One of the most problematic steps in RNA isolation is the first step - thorough lysis of the tissue or cell sample in a denaturant solution that inhibits RNA degradation by RNase. While it is possible to process fresh tissue directly, it is extremely important that all cells are disrupted immediately upon contact with the denaturant. This usually requires use of a polytron and even then some "difficult to process tissues" (e.g. hard tumors, bacterial cells, plant roots, etc.) are not effectively disrupted. Therefore, if you are having a problem with yield or degradation during RNA isolation, we usually recommend freezing the tissue sample before processing. Here we compare three methods for processing frozen tissues in a side-by-side test for quantity of mRNA recovered.
Freezing the Tissue
Samples should be frozen quickly so that the whole tissue sample freezes at once throughout. This may mean mincing the tissue into smaller fragments before freezing. Submerging the samples in liquid nitrogen will freeze the tissue pieces most quickly. Alternatively, a metal plate placed on dry ice can serve as a freezing surface.
Each of the methods below describes a distinct way of generating a tissue/cell lysate from which to purify RNA and is assessed for yield of poly(A+)RNA, when used to process 0.1 g of frozen mouse liver tissue. While the three methods each use a guanidine buffer to ultimately lyse the cells, they differ in how the tissue is processed prior or during that lysis step.
Method 1: Processing frozen tissue fragments in a dounce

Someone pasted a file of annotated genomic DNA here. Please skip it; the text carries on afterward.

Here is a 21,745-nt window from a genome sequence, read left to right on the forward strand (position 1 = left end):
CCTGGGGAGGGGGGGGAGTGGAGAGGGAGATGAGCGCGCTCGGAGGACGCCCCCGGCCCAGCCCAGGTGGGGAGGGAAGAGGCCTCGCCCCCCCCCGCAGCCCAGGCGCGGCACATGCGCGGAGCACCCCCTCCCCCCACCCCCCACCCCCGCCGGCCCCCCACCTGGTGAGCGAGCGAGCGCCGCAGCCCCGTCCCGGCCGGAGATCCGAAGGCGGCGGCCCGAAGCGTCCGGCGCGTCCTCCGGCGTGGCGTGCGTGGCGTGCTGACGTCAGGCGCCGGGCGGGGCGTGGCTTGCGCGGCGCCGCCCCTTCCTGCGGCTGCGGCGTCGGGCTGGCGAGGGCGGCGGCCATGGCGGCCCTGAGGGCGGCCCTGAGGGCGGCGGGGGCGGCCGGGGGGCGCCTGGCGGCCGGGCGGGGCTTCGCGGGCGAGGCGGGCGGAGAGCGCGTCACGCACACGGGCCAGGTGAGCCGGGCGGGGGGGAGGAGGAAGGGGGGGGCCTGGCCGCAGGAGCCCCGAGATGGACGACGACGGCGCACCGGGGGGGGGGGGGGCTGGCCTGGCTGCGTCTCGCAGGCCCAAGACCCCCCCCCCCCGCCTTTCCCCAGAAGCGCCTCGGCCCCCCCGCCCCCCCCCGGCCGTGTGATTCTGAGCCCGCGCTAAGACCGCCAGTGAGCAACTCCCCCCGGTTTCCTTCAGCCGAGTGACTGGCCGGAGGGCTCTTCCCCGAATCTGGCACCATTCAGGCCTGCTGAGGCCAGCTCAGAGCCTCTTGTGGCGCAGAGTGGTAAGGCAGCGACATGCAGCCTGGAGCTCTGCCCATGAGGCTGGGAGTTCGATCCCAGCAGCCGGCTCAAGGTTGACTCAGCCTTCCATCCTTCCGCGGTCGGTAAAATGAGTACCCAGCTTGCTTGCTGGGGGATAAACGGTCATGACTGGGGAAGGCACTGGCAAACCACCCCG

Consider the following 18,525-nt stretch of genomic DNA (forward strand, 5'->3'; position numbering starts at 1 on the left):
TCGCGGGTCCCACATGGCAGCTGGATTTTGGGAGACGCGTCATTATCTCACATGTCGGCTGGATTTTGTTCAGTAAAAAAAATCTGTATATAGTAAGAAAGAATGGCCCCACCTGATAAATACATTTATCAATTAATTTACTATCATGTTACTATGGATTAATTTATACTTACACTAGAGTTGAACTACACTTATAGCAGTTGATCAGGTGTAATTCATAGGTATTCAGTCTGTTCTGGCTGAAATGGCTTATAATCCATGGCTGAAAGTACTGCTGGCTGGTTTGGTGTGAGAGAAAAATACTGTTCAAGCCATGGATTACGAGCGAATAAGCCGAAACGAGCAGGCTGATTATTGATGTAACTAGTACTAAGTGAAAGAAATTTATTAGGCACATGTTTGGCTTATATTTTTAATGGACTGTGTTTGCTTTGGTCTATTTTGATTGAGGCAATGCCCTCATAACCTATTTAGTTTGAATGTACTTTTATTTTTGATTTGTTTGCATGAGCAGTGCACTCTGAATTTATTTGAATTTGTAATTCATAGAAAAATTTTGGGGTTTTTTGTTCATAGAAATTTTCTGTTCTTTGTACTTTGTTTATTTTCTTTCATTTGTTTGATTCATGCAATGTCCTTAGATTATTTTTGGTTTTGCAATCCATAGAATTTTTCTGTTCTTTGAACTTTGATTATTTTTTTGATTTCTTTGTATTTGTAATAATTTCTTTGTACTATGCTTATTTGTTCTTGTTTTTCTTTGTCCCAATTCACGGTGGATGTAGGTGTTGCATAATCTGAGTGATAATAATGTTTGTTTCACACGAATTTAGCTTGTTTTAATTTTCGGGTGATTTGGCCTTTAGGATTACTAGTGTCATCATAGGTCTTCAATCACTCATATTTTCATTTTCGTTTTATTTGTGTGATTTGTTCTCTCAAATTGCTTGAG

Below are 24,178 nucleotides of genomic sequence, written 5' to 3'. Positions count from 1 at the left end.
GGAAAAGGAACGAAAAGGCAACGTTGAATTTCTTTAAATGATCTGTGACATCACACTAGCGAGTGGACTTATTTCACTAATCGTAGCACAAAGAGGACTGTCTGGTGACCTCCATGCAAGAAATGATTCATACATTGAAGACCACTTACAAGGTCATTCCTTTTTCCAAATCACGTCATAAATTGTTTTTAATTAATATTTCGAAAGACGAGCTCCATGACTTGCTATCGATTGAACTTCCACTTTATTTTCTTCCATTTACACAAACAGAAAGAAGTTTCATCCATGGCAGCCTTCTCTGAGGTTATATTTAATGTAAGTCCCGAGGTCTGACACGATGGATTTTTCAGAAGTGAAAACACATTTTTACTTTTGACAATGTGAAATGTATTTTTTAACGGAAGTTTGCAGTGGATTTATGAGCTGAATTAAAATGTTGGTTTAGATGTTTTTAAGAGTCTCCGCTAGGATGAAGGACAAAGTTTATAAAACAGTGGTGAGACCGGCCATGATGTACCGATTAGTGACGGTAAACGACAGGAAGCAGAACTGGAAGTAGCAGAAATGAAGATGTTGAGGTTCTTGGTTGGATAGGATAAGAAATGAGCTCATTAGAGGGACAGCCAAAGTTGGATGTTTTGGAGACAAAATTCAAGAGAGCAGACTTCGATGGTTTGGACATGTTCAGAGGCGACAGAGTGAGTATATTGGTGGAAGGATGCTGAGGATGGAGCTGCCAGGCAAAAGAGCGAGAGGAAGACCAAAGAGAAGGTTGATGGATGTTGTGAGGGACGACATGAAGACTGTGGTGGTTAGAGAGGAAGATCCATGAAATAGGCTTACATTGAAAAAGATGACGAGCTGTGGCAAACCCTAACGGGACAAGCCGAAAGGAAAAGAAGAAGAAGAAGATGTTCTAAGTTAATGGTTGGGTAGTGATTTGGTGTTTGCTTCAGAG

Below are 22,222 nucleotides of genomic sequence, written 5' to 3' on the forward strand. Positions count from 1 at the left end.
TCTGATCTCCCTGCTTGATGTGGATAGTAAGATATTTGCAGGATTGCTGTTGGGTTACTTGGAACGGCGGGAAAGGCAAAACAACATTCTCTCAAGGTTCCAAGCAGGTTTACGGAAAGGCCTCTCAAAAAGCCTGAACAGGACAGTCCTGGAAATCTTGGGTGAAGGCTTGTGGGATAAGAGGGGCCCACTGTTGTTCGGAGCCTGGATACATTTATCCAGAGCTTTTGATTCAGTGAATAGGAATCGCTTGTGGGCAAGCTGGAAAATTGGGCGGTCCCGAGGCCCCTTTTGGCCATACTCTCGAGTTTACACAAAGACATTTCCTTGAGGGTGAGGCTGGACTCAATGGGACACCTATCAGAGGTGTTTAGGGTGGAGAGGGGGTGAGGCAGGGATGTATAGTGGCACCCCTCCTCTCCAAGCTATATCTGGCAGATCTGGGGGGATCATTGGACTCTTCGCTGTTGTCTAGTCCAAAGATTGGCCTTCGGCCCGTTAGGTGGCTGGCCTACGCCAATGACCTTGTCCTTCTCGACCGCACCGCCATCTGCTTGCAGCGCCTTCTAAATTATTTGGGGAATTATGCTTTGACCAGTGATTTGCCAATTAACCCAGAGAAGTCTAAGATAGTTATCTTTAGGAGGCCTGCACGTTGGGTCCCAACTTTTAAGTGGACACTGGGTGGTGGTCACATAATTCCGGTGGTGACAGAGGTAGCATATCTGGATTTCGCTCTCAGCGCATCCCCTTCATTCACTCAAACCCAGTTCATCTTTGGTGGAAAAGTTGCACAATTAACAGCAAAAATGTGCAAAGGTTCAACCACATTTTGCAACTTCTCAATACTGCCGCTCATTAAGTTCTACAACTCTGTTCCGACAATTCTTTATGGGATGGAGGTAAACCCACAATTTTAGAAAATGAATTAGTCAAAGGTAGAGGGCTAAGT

Yield: 4.1 µg poly(A+)RNA
Frozen tissue is cut into small pieces (approx. 0.5 cm2) on dry ice, placed in a dounce, and processed as lysis buffer is added. Both pestle A and pestle B are used for ten strokes each.
Method 2: Processing frozen tissue fragments through a syringe
Yield: 3.2 µg poly(A+)RNA
Frozen tissue is cut into small pieces (approx. 0.5 cm2) on dry ice, added to lysis buffer and passed back and forth ten times through an 18 gauge syringe needle.
Method 3: Grinding the tissue to a powder in liquid N2
Yield: 7.1 µg poly(A+)RNA
The frozen sample is powdered by grinding the frozen tissue fragments in a prechilled mortar and occasionally adding liquid N2 into the mortar to prevent thawing. Once the tissue is ground to a fine powder, the denaturing solution is added to the mortar, and the semi-frozen mixture is stirred. This mixture can then be thawed and transferred to an appropriate vessel for further processing.
Note that by grinding the tissue to a powder in liquid N2 (Method 3), cellular disruption is much more complete resulting almost twice the yield of the other two methods.